Shawnee Love •
January 24, 2013
Even though individuals have their own beliefs and philosophies regarding work life balance, as we saw in last week’s blog post, culture is one hidden way in which companies affect the work life balance of their employees.
Another unsung way a company can affect work life balance, is through the goals and expectations set for employees. For example, if the work to be done is equivalent to the 12 Labours of Hercules, then work is clearly expected to trump personal life no matter what the framed mission statement on the wall says. Additionally, if management often sends emails outside of normal business hours and publicly recognizes people at their desks late for their hard work, then the company is demonstrating in deed what it thinks about work life balance.
As a manager, while you may not have much control over the company culture, you usually can determine the expectations and goals of your people. To enable the sustainable productivity (i.e., continually achieving over the long term) that most managers want, work life balance must be factored into the goal setting equation. The way to factor in work life balance is to:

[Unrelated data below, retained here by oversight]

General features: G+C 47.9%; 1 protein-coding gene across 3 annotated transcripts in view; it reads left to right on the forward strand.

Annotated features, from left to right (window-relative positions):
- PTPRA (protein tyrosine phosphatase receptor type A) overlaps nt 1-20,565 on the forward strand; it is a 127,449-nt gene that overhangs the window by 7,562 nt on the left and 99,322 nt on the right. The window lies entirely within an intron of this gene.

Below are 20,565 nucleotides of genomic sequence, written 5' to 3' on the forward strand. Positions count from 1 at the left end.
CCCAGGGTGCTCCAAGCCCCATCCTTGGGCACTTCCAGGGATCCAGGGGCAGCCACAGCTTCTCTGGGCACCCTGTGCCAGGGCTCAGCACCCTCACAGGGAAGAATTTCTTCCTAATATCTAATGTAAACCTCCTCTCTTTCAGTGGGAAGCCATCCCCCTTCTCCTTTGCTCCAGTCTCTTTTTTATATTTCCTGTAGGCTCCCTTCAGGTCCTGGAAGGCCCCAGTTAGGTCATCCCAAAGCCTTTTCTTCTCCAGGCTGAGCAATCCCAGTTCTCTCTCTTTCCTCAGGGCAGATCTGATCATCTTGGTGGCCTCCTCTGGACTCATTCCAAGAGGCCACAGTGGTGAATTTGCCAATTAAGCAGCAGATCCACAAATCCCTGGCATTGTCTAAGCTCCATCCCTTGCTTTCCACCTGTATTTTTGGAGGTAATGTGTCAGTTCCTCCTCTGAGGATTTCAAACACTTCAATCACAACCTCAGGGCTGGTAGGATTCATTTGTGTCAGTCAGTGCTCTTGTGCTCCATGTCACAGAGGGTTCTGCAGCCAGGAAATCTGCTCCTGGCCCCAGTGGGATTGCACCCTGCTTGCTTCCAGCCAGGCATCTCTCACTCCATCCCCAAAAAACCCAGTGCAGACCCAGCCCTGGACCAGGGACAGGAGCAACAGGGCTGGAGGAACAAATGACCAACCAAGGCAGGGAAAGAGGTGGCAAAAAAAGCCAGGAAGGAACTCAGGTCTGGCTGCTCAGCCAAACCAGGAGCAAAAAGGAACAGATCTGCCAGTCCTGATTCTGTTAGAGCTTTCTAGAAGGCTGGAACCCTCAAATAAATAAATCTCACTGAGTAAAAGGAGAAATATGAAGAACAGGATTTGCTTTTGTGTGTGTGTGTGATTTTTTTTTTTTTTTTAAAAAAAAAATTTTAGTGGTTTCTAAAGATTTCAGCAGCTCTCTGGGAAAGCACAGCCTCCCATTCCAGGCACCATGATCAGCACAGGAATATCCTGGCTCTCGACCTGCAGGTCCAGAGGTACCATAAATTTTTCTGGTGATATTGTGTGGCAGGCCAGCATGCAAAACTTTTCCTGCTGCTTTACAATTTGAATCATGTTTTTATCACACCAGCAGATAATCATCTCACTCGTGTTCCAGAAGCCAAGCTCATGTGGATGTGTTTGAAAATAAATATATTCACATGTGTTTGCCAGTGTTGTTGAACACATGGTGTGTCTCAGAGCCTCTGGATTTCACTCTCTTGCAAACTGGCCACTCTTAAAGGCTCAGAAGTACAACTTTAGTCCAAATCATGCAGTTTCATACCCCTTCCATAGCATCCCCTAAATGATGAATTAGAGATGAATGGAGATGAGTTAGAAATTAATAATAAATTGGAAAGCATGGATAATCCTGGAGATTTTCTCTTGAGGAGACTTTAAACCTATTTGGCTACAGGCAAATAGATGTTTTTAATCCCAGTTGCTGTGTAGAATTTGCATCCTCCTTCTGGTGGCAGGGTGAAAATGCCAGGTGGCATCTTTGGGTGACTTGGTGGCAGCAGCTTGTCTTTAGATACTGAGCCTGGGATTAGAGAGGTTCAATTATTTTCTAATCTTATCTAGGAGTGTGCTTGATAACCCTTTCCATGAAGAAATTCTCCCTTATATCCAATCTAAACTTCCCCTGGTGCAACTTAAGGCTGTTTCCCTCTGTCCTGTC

Make Expectations & Goals S.M.A.R.T.
In my blog post on goal setting, S.M.A.R.T. refers to goals that are specific, measurable, achievable (with effort), realistic and time sensitive. Realistic refers to whether the goal is possible with available resources of which time is a major constituent. I have seen many instances where goals and tasks keep getting loaded on employees with nothing being taken away. As a result, employees struggle to “do it all”, and more often than not end up too stretched to accomplish anything despite spending way too much time at work. If you want your employees to keep up their good work over the long term, then setting goals and expectations with work life balance in mind is a best practice. No matter what your goals and expectations, it is important to remember that as a manager, you play a major role in your team’s work life balance.